Video Impact – Reflections of a postdoc, Part 2
Since taking part in the Video Impact training workshops offered by C-DICE, I have put together several videos on my smartphone to showcase my research. As mentioned in Part 1, the course was expertly led by Rob Glass who encouraged us to make videos during and after the workshop. My instructional videos allowed me to meet the criteria for the Bootcamp Micro-credential. Producing these videos after the training was relatively simple. Thanks to the logical steps involved in using the instrumentation for my research, it was clear to me what sequence needed to be filmed and my recent completion of the course meant that each of the techniques demonstrated during the workshops was still at the tip of my fingers, making editing simple.
Feeling happy with my progress, I went along to the C-DICE drop-in surgery a few weeks after the course finished. I was excited to share progress with others on the course. While we were speaking, I realised I found it much harder to imagine how to come up with a short video to describe the ‘story’ of my research. I was used to discussing my research in academic presentations, but these are much longer and not aimed at general audience like a short video to be shared on social media.
Nevertheless, considering how much I enjoyed putting together the instructional videos I was determined to attempt to make a video-based on a story linked to my research. I found it difficult to know what shots to take for this video and I spent too long trying to think of what the story or script of the video would be and trying to match shots to that. However, once I came back to the Bootcamp on-demand videos and followed Rob’s guidelines, fitting in fixed shots and arranging the clips I did have, before recording a voice over to match that, I found it much easier.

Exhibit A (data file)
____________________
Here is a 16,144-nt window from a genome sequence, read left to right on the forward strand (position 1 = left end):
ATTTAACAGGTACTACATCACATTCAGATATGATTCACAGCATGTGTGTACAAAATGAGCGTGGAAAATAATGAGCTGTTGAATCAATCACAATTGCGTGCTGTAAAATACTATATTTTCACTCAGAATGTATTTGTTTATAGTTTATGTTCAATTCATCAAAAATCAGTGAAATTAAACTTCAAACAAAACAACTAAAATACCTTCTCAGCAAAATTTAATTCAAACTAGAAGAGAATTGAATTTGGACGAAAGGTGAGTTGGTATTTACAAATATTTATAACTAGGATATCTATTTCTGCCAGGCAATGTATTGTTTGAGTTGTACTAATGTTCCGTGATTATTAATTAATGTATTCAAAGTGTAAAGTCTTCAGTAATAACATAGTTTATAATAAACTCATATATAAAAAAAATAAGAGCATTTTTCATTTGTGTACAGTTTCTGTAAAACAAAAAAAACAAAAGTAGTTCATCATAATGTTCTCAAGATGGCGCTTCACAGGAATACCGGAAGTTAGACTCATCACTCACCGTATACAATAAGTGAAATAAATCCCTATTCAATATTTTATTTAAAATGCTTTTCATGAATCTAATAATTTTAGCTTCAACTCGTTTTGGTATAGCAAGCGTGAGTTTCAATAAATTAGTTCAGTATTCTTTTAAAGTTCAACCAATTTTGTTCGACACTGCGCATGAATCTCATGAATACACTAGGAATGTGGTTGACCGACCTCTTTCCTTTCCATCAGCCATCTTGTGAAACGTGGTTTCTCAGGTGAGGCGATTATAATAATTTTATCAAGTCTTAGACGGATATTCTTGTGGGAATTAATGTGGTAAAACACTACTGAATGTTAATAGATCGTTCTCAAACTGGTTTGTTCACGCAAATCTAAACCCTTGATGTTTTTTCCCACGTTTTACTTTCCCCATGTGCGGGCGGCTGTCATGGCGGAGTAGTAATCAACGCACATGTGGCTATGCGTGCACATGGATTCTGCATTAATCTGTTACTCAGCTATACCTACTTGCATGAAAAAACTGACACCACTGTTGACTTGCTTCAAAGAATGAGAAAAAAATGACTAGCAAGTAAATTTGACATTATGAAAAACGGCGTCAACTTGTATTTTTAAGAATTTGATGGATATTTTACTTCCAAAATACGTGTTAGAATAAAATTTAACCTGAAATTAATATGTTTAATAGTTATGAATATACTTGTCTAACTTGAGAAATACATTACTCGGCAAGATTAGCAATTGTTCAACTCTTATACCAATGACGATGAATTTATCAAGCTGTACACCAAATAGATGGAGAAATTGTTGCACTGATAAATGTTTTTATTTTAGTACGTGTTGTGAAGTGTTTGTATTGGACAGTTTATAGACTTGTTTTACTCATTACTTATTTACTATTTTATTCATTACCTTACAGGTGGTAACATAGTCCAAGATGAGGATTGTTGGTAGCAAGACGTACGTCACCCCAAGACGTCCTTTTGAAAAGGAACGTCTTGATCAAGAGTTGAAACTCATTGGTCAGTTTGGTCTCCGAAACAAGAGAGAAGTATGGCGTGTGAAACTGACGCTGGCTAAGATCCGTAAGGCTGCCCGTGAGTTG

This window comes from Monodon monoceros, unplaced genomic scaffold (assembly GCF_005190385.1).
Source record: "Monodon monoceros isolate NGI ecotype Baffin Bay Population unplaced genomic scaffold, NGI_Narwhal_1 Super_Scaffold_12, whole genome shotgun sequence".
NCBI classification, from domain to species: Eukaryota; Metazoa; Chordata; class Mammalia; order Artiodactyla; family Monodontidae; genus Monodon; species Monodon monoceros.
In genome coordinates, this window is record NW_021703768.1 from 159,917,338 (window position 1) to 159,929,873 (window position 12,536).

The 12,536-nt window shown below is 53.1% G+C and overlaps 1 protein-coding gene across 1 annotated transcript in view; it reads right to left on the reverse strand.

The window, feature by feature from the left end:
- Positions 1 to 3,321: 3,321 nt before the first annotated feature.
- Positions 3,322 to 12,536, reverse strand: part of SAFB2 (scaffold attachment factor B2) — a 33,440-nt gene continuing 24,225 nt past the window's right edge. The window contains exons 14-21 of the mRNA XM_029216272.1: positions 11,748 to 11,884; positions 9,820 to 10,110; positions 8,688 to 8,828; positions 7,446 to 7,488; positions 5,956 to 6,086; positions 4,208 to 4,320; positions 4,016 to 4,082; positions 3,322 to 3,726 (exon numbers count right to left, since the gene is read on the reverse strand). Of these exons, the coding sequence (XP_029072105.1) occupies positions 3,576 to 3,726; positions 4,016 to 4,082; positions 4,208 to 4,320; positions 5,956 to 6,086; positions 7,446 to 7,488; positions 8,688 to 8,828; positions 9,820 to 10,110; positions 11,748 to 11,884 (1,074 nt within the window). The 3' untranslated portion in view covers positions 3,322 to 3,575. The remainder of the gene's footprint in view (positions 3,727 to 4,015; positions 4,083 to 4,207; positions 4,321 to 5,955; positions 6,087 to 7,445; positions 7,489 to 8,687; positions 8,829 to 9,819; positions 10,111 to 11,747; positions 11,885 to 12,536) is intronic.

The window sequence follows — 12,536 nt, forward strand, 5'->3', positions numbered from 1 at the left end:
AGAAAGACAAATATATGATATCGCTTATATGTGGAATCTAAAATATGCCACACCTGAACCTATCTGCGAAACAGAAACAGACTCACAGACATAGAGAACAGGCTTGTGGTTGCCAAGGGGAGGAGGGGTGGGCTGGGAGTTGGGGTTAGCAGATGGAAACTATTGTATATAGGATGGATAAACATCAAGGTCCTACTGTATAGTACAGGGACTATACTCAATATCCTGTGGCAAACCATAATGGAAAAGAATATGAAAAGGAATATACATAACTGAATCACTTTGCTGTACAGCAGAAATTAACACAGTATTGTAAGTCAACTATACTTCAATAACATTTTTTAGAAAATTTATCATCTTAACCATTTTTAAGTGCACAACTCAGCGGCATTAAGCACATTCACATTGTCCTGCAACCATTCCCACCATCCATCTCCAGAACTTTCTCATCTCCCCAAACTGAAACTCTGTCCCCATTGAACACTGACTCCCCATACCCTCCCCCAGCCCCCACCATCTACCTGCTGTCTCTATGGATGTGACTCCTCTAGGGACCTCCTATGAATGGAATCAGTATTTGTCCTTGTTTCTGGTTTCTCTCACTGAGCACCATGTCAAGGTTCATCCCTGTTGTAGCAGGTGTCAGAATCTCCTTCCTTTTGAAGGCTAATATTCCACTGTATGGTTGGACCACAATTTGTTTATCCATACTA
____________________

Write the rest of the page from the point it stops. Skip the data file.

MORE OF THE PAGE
The idea of this project is to develop technologies that improve the drug delivery efficiency for certain cancers. Clinical trials with novel drugs often have a very high failure rate. Improving the drug delivery efficiency of drugs with an already proven track record offers potentially improved positive outcomes. This suggests a reduced need for clinical trials with risky outcomes as each one has a large carbon footprint. The experiment in the video in particular helps us to better understand the working of the drug devices in more realistic conditions, reducing the need for more resource intensive control experiments.
Producing this video was extremely rewarding, not just due to the new skills I have developed but also because it has given me some new perspectives on my own research. It made me think beyond the more formulaic nature of conference presentations to how I could make this work engaging for a wider audience. The feedback I have received on my video has been really gratifying because it has shown me that a much wider group has engaged with the work beyond what I have managed previously.
I have now been awarded the Advanced Video Impact Micro-credential and I have truly been converted to the power of videography to communicate my research! I am already thinking about my next set of projects and where they will take me.
Dr Niamh Fox, University of Cambridge.